(1) Mask Deaths
Claim. Masks cause death.
Fact. 70% of people who died wore a mask.
Analysis. “People who wear masks” is not a random sample: it is not “people in general.” On the contrary, inside the “people who wear a mask” sample is a subset of people who wear masks because they are (a) close to death, and/or (b) stupid. Are those near-death people the only ones who died (was the mask not a factor)? The stat doesn’t tell us that. It cannot say, because there are too many variables that are not controlled. The statistic would be helpful only if it showed that, all things being equal, masks will kill you. For that, the statistic would have to tell us that in the 70% were regular people—kids, healthy, etc.—not just people who were dying anyways.
Conclusion. The 70% could have died from being already near death.
(2) Private School
Claim. Private school causes student success.
Fact. A higher percentage of kids who go to private school are successful (compared to kids at public school).
Analysis. A private, selective school is a program that accepts only smart, highly prepared students. A high percentage of the students who complete the program go on to be successful. So the program advertises the students’ success as proof that the program works. But does the program work? Or is the high success rate simply a result of the program being loaded with highly prepared students who are going to succeed no matter where they go to school?
Conclusion. The kids who get into private schools in the first place are already well-prepared and would succeed regardless—private school or not.
(3) Blackness and Crime
Claim. Being black makes you prone to crime.
Fact. Blacks are about 13% of USA’s population, but commit more than half the nation’s violent crimes. (More specifically, black men are about 6% of the population and account for the majority of reported violent crimes.)
Analysis. A tiny fraction of people—black or otherwise—commit violent crimes. True enough most reported violent crime happens by members of that 6%—but a tiny fraction of the 6%. For example, there are something like a million violent crimes in the USA every year. Imagine if:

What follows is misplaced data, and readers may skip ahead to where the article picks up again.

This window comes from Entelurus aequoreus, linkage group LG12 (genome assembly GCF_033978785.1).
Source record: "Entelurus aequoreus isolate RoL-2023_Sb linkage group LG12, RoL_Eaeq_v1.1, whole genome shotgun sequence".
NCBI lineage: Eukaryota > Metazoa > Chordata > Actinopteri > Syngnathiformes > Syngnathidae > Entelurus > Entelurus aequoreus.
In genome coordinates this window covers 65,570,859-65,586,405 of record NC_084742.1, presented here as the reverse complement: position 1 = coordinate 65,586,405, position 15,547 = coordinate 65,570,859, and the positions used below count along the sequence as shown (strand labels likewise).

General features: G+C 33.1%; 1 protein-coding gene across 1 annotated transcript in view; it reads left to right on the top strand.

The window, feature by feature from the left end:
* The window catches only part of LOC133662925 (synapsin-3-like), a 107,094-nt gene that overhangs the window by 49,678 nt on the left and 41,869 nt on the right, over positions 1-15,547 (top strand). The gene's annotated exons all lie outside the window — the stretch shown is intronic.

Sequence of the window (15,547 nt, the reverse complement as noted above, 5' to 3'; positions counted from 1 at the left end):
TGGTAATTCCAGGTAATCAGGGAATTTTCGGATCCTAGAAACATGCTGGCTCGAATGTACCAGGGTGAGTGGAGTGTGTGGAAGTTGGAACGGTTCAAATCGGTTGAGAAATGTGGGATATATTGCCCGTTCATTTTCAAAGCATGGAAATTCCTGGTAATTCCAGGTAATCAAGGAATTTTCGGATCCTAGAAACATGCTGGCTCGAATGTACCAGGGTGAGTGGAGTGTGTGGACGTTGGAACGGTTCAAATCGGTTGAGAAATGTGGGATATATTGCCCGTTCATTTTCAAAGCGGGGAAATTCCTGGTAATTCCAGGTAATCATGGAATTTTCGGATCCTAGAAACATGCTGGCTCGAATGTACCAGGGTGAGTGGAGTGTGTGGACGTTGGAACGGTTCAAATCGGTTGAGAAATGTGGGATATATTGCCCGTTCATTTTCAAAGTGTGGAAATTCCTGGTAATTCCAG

(A) only black men commit those crimes;
(B) every crime is commited by a different black man (to implicate the highest possible number of black men, as opposed to the reality which is that one criminal is usually responsible for several crimes).
Even in that crazy scenario, that means there are about one million black criminals.
The USA has something like 330 million people. Blacks are about 13%—about 43 million people. Black men are about 6%—about 20 million people. In the crazy and unrealistic scenario that blacks commit 100% of the nation’s violent crime, and the most possible blacks are involved—recall: that is about one million black criminals. Still, that is one million blacks out of 43 millions, or 2.3%. That means, even in the crazy scenario—97.7% of black people commit no violent crimes. Or, focusing on black men: one million out of 20 million would be 5%. Meaning 95% of blacks commit no violent crimes.
Conclusion. Saying “blacks are 13% (or %6) of the population but commit half the violent crime”: this leaves out that the vast majority of people—black or not—commit no crime. And the statement—while factually true—wrongly implicates the vast majority of blacks who commit no crimes.
(But remember: the statement “blacks are only X% of population but commit X% of crime” is said not to claim that all or most blacks are criminals; instead, the statement is almost exclusively used in response to hysterical claims that black overrepresentation in arrests and imprisonment proves “systemic racism.”)
—Moral of the story—
The purpose of statistics is to explain how something happened: How did the people die? How did the students succeed? Why did the crime happen?
The goal of statistics is to predict how to cause, avoid, or manage future outcomes: how to prevent death; how to increase student success; how to stop crime.
Accurate statistics is all about (a) the “sample” of the population, and (b) a full analysis. A random sample isolates a variable (e.g. cause of death, or cause of success, or cause of crime). But it can be highly misleading to use an “unrepresentative” sample. And without a full analysis, statistics are useless at best—but usually counterproductive.